CAPPA – Corporate Accountability and Public Participation Africa

Matching African Climate Ambitions with Actions

On June 2, 2022, the Corporate Accountability and Public Participation Africa (CAPPA) organized a one-day civil society and media virtual roundtable to discuss and review the state of African climate ambitions whilst identifying climate priorities for Africa ahead of the UN Climate Change Conference, 2022 (COP27) in Egypt. The strategic event which drew over fifty participants across the media, civil society, and communities in Cameroon, Ghana, Kenya, Liberia, Senegal, Sierra Leone, Togo, South Africa, Uganda, and Nigeria, was also designed to set the tone for interventions ahead of the 56th session of the UN Framework Convention on Climate Change (UNFCCC) Subsidiary Body for Implementation (SBI) and Subsidiary Body for Scientific and Technology Advice (SBSTA) in Bonn, Germany. The Bonn Climate Change Conference, an intersessional conference held from 6 – 16 June 2022, will prepare stakeholders from around the world to make progress on technical issues and decisions for adoption at COP27 in Sharm el-Sheikh, Egypt in November 2022.[spacer height=”25px”]

Reflecting on the outlook of the 26th Conference of the Parties (COP26) in Glasgow, Scotland, last year, the civil-society media discourse anchored by the trio of CAPPA’s Phillip Jakpor, Aderonke Ige, and Olamide Martins focused on a range of important topics, including the failures of COPs and COP26, Africa’s climate ambitions, dangers of corporate influence and the fossil fuel industry operations in Africa, gendered impacts of climate change, opportunities and prospects for achieving climate ambitions.[spacer height=”25px”]

Speaking on the weak processes of COP26, Nnimmo Bassey, Executive Director, Health of Mother Earth Foundation, Nigeria, noted how false solutions and distractions such as the idea of carbon net-zero dominated the negotiation table at the Glasgow Conference rather than demands for accountability, insistence on loss and damage financing, and absolute reparation measures from big corporations that have entrenched themselves in the soul of Africa, leaving destruction in the wake of their operations whilst reaping from the region’s bountiful resources. Reducing fossil fuel emissions and exploitation, especially in the Global South will involve intentional confrontations with the big polluters such as wealthy fossil fuel corporations. Unfortunately, these same entities have visibly infiltrated the COP process as seen at COP26, where they were present with corporate influence and soft power to water down climate change policies, plans, and regulations that threaten their access to non-stop exploitation of earth’s resources. These abnormalities throw up serious consequences for frontline communities who experience disproportionate social, economic, and environmental injustices triggered by climate change yet cannot meaningfully benefit from strategies proposed at the COP summit.[spacer height=”25px”]

Kwami Kpondzo, Executive Director, Friends of the Earth, Togo and representative of Oilwatch, cited poverty, stockholm syndrome myopic policies, and social imbalance as some of the reasons state authorities in Africa subject their shores to foreign oil companies for exploration (exploitation), without any plans to demand accountability or even reclamation. Africa can stave off the catastrophic impacts of climate change by not only ridding itself of all encumbrances but also diversifying its economies, concentrating investments in green and renewable energy projects in order to bridge energy poverty in the region and pull the plug on all big fossil fuel players.[spacer height=”25px”]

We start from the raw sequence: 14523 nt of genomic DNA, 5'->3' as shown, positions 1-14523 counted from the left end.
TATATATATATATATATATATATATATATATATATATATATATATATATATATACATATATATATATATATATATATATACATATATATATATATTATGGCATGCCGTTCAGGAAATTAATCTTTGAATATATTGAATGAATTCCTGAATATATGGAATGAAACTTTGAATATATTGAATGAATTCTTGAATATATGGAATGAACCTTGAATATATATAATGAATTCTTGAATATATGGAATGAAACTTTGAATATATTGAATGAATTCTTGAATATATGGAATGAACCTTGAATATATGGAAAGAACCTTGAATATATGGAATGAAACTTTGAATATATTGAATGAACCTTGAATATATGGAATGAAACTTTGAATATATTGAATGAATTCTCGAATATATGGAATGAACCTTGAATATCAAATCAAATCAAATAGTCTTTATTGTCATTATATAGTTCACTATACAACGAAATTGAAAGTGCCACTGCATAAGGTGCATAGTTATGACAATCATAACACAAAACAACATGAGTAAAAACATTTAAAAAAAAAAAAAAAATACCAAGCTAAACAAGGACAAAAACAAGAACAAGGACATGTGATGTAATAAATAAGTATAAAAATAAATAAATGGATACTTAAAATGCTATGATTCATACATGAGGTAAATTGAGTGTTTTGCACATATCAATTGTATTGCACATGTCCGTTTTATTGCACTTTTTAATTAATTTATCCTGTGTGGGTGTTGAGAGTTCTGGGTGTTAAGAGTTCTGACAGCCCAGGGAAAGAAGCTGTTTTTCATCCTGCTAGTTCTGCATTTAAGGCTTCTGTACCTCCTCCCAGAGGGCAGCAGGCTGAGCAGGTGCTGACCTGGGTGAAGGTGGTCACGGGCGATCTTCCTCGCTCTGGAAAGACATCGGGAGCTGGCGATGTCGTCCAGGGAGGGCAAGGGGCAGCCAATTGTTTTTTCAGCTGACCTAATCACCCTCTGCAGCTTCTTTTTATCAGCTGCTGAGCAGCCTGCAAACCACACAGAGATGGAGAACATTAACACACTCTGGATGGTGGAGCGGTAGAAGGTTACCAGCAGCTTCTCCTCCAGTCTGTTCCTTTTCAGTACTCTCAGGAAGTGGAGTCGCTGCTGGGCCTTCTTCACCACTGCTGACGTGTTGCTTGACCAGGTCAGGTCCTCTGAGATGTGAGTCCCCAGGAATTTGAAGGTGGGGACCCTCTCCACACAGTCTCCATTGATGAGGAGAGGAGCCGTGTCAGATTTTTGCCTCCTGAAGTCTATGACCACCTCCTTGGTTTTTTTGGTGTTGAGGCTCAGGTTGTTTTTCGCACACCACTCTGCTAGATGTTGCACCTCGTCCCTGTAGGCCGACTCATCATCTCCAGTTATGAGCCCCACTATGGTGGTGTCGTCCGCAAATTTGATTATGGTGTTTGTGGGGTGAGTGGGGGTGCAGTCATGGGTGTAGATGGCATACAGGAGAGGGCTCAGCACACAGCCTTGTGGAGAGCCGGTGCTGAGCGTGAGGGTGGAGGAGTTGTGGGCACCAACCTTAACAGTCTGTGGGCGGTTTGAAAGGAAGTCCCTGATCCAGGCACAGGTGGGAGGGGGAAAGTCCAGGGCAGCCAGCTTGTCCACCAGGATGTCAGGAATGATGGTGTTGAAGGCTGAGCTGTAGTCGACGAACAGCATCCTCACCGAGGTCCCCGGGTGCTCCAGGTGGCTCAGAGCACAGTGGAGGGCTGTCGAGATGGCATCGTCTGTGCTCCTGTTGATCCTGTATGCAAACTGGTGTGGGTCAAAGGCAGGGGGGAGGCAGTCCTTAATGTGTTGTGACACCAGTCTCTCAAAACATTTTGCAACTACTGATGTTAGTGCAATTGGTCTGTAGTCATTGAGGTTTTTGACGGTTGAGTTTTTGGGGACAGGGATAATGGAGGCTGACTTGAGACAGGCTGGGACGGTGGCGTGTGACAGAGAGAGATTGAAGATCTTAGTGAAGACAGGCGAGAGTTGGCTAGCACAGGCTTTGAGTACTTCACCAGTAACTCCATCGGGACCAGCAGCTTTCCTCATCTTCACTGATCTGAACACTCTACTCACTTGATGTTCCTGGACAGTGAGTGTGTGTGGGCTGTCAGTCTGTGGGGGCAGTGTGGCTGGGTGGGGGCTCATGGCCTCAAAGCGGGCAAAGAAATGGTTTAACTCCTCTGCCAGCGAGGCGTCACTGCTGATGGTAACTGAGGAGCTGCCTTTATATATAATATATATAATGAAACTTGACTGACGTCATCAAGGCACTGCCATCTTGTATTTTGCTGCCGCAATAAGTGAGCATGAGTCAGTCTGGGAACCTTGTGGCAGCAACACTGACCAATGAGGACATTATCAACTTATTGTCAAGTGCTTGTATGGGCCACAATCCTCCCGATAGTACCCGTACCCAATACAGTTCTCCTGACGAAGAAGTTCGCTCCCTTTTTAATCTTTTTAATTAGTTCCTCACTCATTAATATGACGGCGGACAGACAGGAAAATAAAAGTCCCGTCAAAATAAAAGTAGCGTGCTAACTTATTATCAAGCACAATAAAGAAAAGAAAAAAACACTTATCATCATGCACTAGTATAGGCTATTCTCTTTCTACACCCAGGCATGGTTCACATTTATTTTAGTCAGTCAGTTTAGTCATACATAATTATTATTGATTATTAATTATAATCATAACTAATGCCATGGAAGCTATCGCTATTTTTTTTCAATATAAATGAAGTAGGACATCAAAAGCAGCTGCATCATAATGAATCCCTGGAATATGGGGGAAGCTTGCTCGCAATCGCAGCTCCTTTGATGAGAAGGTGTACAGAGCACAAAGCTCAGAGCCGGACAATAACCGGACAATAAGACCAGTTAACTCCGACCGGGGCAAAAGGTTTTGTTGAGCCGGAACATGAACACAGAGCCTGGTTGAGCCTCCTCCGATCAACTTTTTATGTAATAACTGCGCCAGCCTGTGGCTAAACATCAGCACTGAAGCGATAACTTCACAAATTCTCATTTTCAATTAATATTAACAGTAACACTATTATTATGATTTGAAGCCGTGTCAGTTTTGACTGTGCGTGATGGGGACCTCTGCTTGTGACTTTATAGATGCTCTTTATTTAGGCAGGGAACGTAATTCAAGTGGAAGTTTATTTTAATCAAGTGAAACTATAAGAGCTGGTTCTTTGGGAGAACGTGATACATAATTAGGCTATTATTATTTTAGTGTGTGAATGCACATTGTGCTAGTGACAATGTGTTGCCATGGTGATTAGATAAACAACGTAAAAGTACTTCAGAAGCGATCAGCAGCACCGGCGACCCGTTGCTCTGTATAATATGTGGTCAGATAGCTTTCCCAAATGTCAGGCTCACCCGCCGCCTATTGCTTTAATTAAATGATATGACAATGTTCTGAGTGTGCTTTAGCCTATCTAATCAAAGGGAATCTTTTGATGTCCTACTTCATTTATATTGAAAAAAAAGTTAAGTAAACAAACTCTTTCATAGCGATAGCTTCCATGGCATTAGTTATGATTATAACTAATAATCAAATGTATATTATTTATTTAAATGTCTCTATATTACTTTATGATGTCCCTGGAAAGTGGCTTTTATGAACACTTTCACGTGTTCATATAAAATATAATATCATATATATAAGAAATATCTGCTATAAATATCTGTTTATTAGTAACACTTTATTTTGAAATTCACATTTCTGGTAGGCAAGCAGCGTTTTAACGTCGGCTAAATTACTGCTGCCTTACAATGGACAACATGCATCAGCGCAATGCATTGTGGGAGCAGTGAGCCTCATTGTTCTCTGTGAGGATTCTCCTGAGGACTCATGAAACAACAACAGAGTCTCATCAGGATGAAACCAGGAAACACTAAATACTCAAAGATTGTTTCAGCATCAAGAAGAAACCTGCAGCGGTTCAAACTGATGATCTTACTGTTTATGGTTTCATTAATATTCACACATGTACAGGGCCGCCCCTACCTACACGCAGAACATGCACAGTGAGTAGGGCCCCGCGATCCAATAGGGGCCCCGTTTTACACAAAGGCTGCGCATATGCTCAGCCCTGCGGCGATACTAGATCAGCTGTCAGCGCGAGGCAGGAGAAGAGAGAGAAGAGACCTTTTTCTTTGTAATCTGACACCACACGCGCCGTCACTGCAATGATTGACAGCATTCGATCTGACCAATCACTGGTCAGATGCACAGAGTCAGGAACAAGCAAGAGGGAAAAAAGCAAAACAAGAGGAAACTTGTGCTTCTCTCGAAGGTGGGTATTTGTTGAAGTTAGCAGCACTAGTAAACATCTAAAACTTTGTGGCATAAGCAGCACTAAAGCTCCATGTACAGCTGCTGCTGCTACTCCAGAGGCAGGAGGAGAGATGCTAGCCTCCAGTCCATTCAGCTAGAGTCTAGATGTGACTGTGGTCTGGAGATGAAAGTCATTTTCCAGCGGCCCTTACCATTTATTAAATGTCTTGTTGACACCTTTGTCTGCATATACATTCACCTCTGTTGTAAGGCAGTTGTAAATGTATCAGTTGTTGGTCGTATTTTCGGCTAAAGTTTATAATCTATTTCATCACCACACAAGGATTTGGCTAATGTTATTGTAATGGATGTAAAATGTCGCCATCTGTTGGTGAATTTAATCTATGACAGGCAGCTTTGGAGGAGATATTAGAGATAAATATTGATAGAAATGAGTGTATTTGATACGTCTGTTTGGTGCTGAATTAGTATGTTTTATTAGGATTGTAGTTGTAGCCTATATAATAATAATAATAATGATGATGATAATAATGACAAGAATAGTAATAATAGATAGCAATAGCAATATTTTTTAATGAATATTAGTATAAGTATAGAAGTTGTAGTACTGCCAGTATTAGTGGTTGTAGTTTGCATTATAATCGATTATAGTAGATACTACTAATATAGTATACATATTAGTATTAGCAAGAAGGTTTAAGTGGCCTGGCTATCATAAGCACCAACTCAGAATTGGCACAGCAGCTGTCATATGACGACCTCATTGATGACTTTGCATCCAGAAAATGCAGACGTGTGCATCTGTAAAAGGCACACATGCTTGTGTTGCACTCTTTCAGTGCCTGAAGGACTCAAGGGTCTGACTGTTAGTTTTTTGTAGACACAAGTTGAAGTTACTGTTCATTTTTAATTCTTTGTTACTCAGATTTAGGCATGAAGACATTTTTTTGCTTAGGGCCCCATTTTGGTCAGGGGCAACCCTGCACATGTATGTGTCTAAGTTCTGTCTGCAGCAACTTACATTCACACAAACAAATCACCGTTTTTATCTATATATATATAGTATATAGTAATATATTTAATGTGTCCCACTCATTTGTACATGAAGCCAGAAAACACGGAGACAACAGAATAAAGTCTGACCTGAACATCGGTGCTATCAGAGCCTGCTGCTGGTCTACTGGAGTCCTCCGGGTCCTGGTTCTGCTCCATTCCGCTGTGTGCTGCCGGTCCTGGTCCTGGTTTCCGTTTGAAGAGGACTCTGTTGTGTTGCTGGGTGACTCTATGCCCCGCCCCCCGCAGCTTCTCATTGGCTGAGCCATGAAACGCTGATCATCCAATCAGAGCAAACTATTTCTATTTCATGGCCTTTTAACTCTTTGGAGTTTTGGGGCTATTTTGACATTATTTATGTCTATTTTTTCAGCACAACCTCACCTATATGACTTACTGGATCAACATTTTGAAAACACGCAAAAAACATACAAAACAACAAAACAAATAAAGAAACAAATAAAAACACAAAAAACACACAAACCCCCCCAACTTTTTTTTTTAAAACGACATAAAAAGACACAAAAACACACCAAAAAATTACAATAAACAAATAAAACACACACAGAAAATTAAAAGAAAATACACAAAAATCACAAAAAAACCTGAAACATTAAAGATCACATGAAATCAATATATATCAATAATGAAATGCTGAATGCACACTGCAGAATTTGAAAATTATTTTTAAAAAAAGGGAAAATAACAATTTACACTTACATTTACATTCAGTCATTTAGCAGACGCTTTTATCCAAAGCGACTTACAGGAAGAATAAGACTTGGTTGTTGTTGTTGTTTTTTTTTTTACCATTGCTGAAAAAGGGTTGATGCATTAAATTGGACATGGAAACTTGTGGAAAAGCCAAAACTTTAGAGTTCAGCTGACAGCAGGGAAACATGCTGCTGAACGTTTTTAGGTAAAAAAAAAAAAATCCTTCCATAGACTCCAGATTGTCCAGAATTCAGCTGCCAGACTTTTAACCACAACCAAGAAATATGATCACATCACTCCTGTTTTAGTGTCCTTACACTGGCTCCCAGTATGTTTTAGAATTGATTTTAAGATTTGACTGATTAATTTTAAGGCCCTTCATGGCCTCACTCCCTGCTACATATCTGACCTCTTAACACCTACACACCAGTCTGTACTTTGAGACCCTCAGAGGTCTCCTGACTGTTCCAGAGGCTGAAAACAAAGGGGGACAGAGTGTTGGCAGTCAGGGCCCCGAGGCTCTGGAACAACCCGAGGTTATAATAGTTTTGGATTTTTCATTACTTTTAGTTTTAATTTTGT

Ndivile Makoena, Executive Director, Gender CC, South Africa exposed the disturbing linkages between climate change and gender. As climate change intensifies, its effects are being shaped by pervasive and deeply rooted gender inequalities. Across the world, many women cultivate, and benefit directly from the earth and soil for economic, health, hygiene, food, and household purposes. Droughts, desertification, heat waves, and floods disproportionately affect women more than other persons because as research studies have shown, within the existing structures, women are less able to compete in the economic space, become more vulnerable, and face escalated systemic violence in the face of worsening climate change.[spacer height=”25px”]

Chima Williams, Executive Director, Environmental Rights Action/Friends of the Earth Nigeria, whilst advancing strategic litigation as a valuable option for achieving climate ambitions, cautioned against the temptations of isolated struggles in demanding climate justice. Williams, the latest winner of the prestigious Goldman Prize, 2022, recalled the rough journey to holding the Royal Dutch Shell responsible for crude oil spills in southern Nigerian communities. After a 13-year-old legal battle that began in 2008, the Court of Appeal of The Hague delivered a landmark judgement in 2021 that declared the transnational corporation liable for the violations of its subsidiary in Nigeria. But this was only possible because the affected communities and persons impacted by the damaging activities of the corporation worked together with their legal representatives, in unity of purpose, great fortitude, and dogged pursuit of justice despite the long period that preceded it.[spacer height=”25px”]

Wrapping up the discussion, Hellen Neima, Africa Climate Director, Corporate Accountability, stressed the significance of the Bonn intersessional meeting and how the annual climate discourse could be leveraged to advance Afro climate change positions. According to Hellen, loss and damage funding facility including a global goal of adaptation against net-zero solutions must be advanced as more meaningful and impactful climate change interventions.

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